Europe's Hottest Foodie Spots to Visit this Year

CC0 Pixabay
CC0 Pixabay
When it comes to food, London, Copenhagen and Lyon have long topped the guides to Europe’s best places to eat. However, these up-and-coming foodie destinations are giving the all-time favourites a run for their money.


If Spain has long monopolised the gastronomic attention of the Iberian peninsula, Portugal is now giving it a good run for its money. Little-known regions such as the Alentejo are undergoing a gastronomic revival as travellers discover the richness of their simple yet toothsome fare. In the cities, a new generation of chefs is looking to put Portuguese cuisine on the international gastronomic map. Perhaps nowhere else is this more visible than in the capital, Lisbon. At the top end, chefs such as José Avillez and João Rodrigues have driven the Michelin-starred dining scene, while the Time Out Market project in the up-and-coming Cais do Sodre neighbourhood has reawakened the street food and market eating movement.

The lively streets of Lisbon © Yann Cœuru


When René Redzepi’s restaurant Noma won best restaurant of the year in 2010, all eyes turned to Scandinavian cuisine, and to Copenhagen in particular. Today the Danish capital remains one of the best places in Europe for food, whether it’s Michelin-starred dining or snacking on a traditional smørrebrød. Less well known and nowhere near as well-stocked with trendy eateries, the Baltic island of Bornholm is emerging as a hot new destination for Scandi food lovers. The island is famous for its smoke-houses, which produce some of the finest smoked herring you will ever try. The island is also a haven for sustainable farming, with producers using old-fashioned techniques to produce gourmet charcuterie, cheese and ice-cream. And if you’re looking for a top-end destination, the Michelin-starred Kadeau restaurant is just the ticket.

Free-range cows on Bornholm © distelfliege


When it comes to French cities, Lyon and Paris have usually topped the charts of the best places to eat. However, in recent years the southern city of Bordeaux has undergone a veritable revival, thanks largely to the urban renewal policies of mayor Alain Juppé, and ditched its reputation as the ‘Sleeping Beauty’ of France. The city is most known for its wine culture, but the food scene is starting to catch up, as a new wave of chefs embrace the bistronomy movement – top-notch cuisine without the formality or frills. Glouton and Belle Campagne are particularly worth mentioning. The British chef Gordon Ramsay has shown an interest in the city and has become the first foreign chef to win a Michelin star in France with his restaurant Le Pressoir d’Argent, where he’s even dared to serve English wine.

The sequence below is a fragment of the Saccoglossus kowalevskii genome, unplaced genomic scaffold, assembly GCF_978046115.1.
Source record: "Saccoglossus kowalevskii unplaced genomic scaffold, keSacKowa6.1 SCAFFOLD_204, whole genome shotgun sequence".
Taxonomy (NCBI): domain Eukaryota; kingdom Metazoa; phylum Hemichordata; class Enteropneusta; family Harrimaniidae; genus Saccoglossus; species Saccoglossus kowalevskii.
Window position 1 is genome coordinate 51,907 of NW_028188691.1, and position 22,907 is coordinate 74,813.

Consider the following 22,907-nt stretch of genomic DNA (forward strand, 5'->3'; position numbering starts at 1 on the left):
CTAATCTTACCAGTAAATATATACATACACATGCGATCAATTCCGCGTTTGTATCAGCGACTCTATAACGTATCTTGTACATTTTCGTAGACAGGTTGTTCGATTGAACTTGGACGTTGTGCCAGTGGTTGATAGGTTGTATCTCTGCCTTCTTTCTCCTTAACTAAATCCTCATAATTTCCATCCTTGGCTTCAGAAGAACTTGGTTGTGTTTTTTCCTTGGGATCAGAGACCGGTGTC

The traditional Cannelé de Bordeaux © City Foodsters


The capital of Slovenia, Ljubljana, is one of Europe’s fastest growing food scenes, benefiting from its incorporation into the EU in 2004 to become a popular city-break destination with a modern, cosmopolitan atmosphere. In the past 10 years the dining scene has really exploded and a number of restaurants, bars and cafés have popped up across the city. The local gastronomy is rich and varied, sharing similarities with all four of its neighbours – Italy, Croatia, Austria and Hungary – and includes dishes such as home-made pastas, hearty stews and wholesome soups. While the city is still lacking in Michelin-star establishments, the café culture and many independent eateries really make it worth the visit.

The river in Ljubljana CC0 Pixabay


If in recent years Croatia has developed a reputation for its lively party scene in places such as Split and Hvar island, the city of Dubrovnik, located in the southern tip of the country on the shores of the Adriatic sea, is hedging its bets elsewhere. The city’s food culture is rich in Mediterranean influences and has drawn on the best of regional cuisine in Croatia. Aromatic olive oils from the region of Istria, pungent black truffles from the Motovun forest and fresh seafood from the coast are just some of the ingredients that give the food scene in Dubrovnik its distinctive character.

A small stall in Motovun © Shadowgate


Long considered a popular seaside resort for the wealthy of London, in recent years Cornwall has steadily succeeded in establishing a thriving food culture based a network of independent farmers, artisans and chefs. The green pastures, wild coastline and unique climate of Cornwall are favourable to the growing of quality produce. Local small-scale artisans produce everything from craft beer and cider, to charcuterie, cheese and ice-cream – all made using local ingredients. Celebrity chefs such as Rick Stein and Jamie Oliver have helped draw interest to the local dining scene, and today a new generation of local chefs have taken up the baton.

St Ives in Cornwall CC0 Pixabay